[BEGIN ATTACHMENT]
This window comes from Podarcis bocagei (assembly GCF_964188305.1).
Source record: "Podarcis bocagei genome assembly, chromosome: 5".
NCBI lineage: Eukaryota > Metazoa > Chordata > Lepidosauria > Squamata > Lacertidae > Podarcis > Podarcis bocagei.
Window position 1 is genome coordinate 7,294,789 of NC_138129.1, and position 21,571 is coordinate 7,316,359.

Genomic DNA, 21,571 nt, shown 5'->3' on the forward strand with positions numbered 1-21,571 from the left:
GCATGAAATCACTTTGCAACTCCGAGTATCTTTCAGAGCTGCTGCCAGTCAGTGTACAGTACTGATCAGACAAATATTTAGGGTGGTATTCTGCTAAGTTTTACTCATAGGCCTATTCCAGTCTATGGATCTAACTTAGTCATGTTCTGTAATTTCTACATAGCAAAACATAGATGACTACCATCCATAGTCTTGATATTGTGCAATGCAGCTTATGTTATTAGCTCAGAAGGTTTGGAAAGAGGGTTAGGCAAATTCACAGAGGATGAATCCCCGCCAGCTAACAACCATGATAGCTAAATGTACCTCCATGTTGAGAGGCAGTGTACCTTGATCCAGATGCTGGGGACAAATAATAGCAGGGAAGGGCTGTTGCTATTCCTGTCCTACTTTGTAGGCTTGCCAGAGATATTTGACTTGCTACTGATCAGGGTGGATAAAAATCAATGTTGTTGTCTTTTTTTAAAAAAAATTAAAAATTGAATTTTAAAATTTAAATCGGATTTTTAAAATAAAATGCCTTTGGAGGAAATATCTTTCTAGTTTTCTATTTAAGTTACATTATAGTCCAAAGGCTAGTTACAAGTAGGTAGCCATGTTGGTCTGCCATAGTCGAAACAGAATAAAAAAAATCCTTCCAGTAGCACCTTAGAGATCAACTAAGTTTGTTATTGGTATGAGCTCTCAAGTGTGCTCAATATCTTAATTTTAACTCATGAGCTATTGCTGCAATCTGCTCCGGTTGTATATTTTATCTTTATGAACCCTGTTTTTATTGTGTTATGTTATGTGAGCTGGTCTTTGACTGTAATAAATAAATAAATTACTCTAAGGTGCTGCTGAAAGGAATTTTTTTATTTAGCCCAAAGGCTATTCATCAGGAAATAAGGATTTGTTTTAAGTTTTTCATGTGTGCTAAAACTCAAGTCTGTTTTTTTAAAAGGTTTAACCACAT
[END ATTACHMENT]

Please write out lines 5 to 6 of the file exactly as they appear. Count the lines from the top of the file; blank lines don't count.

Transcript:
Genomic DNA, 21,571 nt, shown 5'->3' on the forward strand with positions numbered 1-21,571 from the left:
GCATGAAATCACTTTGCAACTCCGAGTATCTTTCAGAGCTGCTGCCAGTCAGTGTACAGTACTGATCAGACAAATATTTAGGGTGGTATTCTGCTAAGTTTTACTCATAGGCCTATTCCAGTCTATGGATCTAACTTAGTCATGTTCTGTAATTTCTACATAGCAAAACATAGATGACTACCATCCATAGTCTTGATATTGTGCAATGCAGCTTATGTTATTAGCTCAGAAGGTTTGGAAAGAGGGTTAGGCAAATTCACAGAGGATGAATCCCCGCCAGCTAACAACCATGATAGCTAAATGTACCTCCATGTTGAGAGGCAGTGTACCTTGATCCAGATGCTGGGGACAAATAATAGCAGGGAAGGGCTGTTGCTATTCCTGTCCTACTTTGTAGGCTTGCCAGAGATATTTGACTTGCTACTGATCAGGGTGGATAAAAATCAATGTTGTTGTCTTTTTTTAAAAAAAATTAAAAATTGAATTTTAAAATTTAAATCGGATTTTTAAAATAAAATGCCTTTGGAGGAAATATCTTTCTAGTTTTCTATTTAAGTTACATTATAGTCCAAAGGCTAGTTACAAGTAGGTAGCCATGTTGGTCTGCCATAGTCGAAACAGAATAAAAAAAATCCTTCCAGTAGCACCTTAGAGATCAACTAAGTTTGTTATTGGTATGAGCTCTCAAGTGTGCTCAATATCTTAATTTTAACTCATGAGCTATTGCTGCAATCTGCTCCGGTTGTATATTTTATCTTTATGAACCCTGTTTTTATTGTGTTATGTTATGTGAGCTGGTCTTTGACTGTAATAAATAAATAAATTACTCTAAGGTGCTGCTGAAAGGAATTTTTTTATTTAGCCCAAAGGCTATTCATCAGGAAATAAGGATTTGTTTTAAGTTTTTCATGTGTGCTAAAACTCAAGTCTGTTTTTTTAAAAGGTTTAACCACAT